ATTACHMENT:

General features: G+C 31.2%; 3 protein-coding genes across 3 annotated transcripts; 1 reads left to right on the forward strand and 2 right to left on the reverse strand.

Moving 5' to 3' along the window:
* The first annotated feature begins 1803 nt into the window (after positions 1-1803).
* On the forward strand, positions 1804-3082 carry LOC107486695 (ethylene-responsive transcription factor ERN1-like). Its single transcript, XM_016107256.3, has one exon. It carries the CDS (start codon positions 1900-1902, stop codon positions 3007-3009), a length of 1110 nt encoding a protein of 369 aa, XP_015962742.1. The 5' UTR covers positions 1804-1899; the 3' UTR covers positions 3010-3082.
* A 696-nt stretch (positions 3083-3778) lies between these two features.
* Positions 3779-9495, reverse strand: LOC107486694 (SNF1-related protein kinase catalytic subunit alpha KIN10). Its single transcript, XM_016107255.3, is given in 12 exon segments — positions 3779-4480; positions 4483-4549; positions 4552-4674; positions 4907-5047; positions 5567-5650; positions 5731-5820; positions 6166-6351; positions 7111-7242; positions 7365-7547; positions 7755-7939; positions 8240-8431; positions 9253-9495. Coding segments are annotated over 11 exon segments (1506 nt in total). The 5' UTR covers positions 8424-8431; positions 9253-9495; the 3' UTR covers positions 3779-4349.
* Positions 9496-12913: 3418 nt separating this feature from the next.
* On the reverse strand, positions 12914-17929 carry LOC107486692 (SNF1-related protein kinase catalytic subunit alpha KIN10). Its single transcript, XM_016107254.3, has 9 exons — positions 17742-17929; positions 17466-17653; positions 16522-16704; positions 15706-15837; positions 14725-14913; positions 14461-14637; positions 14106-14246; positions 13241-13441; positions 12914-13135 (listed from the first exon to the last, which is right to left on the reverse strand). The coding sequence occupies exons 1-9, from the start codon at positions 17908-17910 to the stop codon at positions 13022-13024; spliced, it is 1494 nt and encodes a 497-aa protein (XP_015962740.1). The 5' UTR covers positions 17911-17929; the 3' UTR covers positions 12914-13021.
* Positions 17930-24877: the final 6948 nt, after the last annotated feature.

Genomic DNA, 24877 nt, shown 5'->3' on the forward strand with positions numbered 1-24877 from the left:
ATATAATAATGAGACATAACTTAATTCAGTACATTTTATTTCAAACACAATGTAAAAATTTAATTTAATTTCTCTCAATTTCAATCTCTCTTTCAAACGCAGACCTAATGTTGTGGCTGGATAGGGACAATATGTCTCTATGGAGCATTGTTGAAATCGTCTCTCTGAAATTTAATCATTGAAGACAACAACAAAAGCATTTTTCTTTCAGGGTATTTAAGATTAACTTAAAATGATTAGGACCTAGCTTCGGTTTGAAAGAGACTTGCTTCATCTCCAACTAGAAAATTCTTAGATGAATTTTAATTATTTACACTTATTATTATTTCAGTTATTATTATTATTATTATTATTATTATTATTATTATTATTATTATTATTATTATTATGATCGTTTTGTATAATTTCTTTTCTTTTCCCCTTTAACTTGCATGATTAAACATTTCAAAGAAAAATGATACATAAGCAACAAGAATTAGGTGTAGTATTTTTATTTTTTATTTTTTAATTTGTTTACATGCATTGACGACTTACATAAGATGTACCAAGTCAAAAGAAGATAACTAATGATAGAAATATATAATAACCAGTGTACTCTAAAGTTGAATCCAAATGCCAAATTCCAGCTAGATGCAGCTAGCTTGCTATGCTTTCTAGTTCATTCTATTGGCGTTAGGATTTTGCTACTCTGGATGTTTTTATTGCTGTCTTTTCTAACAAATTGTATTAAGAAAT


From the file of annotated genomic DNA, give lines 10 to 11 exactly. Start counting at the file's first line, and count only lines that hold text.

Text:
Genomic DNA, 24877 nt, shown 5'->3' on the forward strand with positions numbered 1-24877 from the left:
ATATAATAATGAGACATAACTTAATTCAGTACATTTTATTTCAAACACAATGTAAAAATTTAATTTAATTTCTCTCAATTTCAATCTCTCTTTCAAACGCAGACCTAATGTTGTGGCTGGATAGGGACAATATGTCTCTATGGAGCATTGTTGAAATCGTCTCTCTGAAATTTAATCATTGAAGACAACAACAAAAGCATTTTTCTTTCAGGGTATTTAAGATTAACTTAAAATGATTAGGACCTAGCTTCGGTTTGAAAGAGACTTGCTTCATCTCCAACTAGAAAATTCTTAGATGAATTTTAATTATTTACACTTATTATTATTTCAGTTATTATTATTATTATTATTATTATTATTATTATTATTATTATTATTATTATTATTATGATCGTTTTGTATAATTTCTTTTCTTTTCCCCTTTAACTTGCATGATTAAACATTTCAAAGAAAAATGATACATAAGCAACAAGAATTAGGTGTAGTATTTTTATTTTTTATTTTTTAATTTGTTTACATGCATTGACGACTTACATAAGATGTACCAAGTCAAAAGAAGATAACTAATGATAGAAATATATAATAACCAGTGTACTCTAAAGTTGAATCCAAATGCCAAATTCCAGCTAGATGCAGCTAGCTTGCTATGCTTTCTAGTTCATTCTATTGGCGTTAGGATTTTGCTACTCTGGATGTTTTTATTGCTGTCTTTTCTAACAAATTGTATTAAGAAAT